When the supermarkets began stocking PCs alongside pork and parsnips in the last decade, there were concerns that independent IT retailers would be squeezed out in the same way local butchers and greengrocers have been.
With their enormous purchasing power and stack ‘em high, sell ‘em cheap mentality, the likes of Tesco, Asda and Sainsbury's would quickly come to dominate the market and leave small PC shops unable to compete on price, it was feared.
Those concerns have proved wide of the mark. While the indies are still thriving, Tesco is reducing its exposure to the electricals sector, while some other large chains, including Comet, have vanished completely.
What's more, recent research suggests that despite their small stature, local PC shops have not only remained price competitive with their superstore rivals, but are beating them on price on most small-ticket items.
Distributor Target Components compared the average pricing offered by 102 indies with a range of chains on a basket of 60 common IT products and services. This included Windows software, DVD rewriters, internal hard drives and laptop memory.
On the 52 comparable products PC World stocked, the Dixons Retail-owned brand came out 11 per cent dearer than the indies. Asda and Tesco were 12 and seven per cent more expensive, while Staples came out 28 per cent dearer, the research found.
Despite this, separate research from the distributor found that only 28 per cent of the general public believe the indies offer better pricing and value for money than the chains.
"The latest price survey confirms last year's findings that the opposite is true -independents are lower priced on average than their major chain rivals," said Paul Cubbage, managing director of Target.
Cubbage said consumers were still being "conned" by the marketing and advertising pumped out by the market giants, and their ability to take a hit on "loss leaders" such as cheap laptops before making their money on accessories.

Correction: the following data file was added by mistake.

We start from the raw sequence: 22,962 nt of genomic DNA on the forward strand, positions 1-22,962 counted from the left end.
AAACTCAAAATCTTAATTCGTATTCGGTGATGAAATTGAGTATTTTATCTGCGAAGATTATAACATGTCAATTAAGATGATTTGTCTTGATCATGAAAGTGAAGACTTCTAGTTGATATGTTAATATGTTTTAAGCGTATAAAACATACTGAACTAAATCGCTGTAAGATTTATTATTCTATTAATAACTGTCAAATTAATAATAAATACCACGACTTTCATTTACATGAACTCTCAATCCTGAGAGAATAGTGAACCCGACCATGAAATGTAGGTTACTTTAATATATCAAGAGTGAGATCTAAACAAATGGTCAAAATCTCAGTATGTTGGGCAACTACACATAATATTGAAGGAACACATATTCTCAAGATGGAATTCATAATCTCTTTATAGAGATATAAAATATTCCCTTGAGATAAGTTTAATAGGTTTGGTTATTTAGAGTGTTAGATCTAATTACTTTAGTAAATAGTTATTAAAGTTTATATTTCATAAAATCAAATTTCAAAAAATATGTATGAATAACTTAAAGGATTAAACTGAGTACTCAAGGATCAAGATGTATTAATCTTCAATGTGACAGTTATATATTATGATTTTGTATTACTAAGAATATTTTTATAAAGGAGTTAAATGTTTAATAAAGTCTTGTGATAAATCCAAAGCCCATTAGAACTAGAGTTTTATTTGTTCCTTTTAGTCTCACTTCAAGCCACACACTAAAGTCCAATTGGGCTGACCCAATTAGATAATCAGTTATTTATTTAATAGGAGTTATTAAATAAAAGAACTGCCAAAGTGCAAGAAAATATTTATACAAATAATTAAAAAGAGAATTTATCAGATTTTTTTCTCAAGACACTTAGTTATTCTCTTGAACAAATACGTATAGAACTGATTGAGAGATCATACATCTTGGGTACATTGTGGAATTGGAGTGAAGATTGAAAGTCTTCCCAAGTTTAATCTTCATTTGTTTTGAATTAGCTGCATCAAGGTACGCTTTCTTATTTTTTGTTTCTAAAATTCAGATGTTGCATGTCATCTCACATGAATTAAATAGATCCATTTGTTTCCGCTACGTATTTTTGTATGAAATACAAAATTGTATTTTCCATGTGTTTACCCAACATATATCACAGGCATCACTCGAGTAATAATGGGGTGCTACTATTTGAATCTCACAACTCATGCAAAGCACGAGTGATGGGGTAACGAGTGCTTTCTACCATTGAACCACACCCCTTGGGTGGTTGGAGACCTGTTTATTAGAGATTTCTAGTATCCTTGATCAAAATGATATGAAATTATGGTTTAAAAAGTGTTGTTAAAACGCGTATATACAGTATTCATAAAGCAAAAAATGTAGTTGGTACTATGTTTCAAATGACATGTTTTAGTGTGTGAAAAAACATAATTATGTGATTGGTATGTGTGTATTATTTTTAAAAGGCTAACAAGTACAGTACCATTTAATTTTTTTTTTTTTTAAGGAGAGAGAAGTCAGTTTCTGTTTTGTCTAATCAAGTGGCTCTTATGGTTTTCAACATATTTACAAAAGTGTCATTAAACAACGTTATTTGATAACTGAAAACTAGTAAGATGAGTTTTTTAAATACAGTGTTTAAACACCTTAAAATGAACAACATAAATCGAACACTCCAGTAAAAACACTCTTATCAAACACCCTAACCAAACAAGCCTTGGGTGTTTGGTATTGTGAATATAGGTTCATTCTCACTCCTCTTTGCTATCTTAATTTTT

The average price of a DVI adapter and SVGA cable across the indies was ￡5.70 and ￡6.98 respectively. This compared with ￡12.99 and ￡14.99 at PC World.
"Perhaps people shouldn't be surprised at the results because the margin required by multiples is typically much higher than most indies would dare to put on - they are chasing 40 to 80 points margin," Cubbage said.
Phil Griffiths, owner of Chesterfield-based independent retailer Chips Computers, said his basket of 39 comparable products came out at ￡748.80, with PC World at ￡933.41.
"Everyone thinks the larger stores are always cheaper but this is definitely not the case, especially on services," he said. "On the 39 lines we did which were the same as PC World, we were cheaper on 24 items."
Garry Stonehouse, owner of Cleveland-based PC shop Gbiz IT Computers, said his basket of products came out at an average of 17 per cent cheaper than PC World, Argos, Tesco and Asda in Target's research.
Stonehouse claimed that indies are beginning to make a comeback against their superstore rivals.
"I don't think things will ever go back to the early days of computing when independents were the only place to go," he said. "But people are beginning to mistrust the chains. They have had enough of being sold warranties that turn out to be useless or additional products they don't need and over-priced accessories."
He added: "The big chains cannot offer the advice on whether the device works with all their other devices in the home, which is the next big thing. Because we are geeks, and have this sort of stuff ourselves, people can come in and see it for themselves."
Graham Tilley, owner of independent IT retailer Coventry Laptop Clinic, said: "There's a general perception that if you go to a big store it will be cheaper. They can probably undercut us on laptops as they sell them on such wafer-thin margins but they make their money on peripheral and leads, which is where can undercut them."
The independents have had to compete against the chains selling laptops as loss leaders for ten years, and have as a result become stronger, said Cubbage.
"That's why most of the independents are now multi-faceted," he said. They're not just selling but repairing, doing home visits, online sales through eBay or Amazon and are looking after local businesses. They have gone through the mill and have become much better."
Tilley added: "If people want more of a personal touch they will come to us."
In a statement, Dixons Retail said highly competitive pricing is "central to its multichannel strategy" and that it tracks 30,000 prices at 20 key competitors daily.
"We will continue our relentless drive to sharpen our prices against multichannel and indeed online competition," it said.
Cubbage said that, if anything, the research was biased towards the multiples as it took their cheapest online price, compared with the typical in-store price offered by independents.
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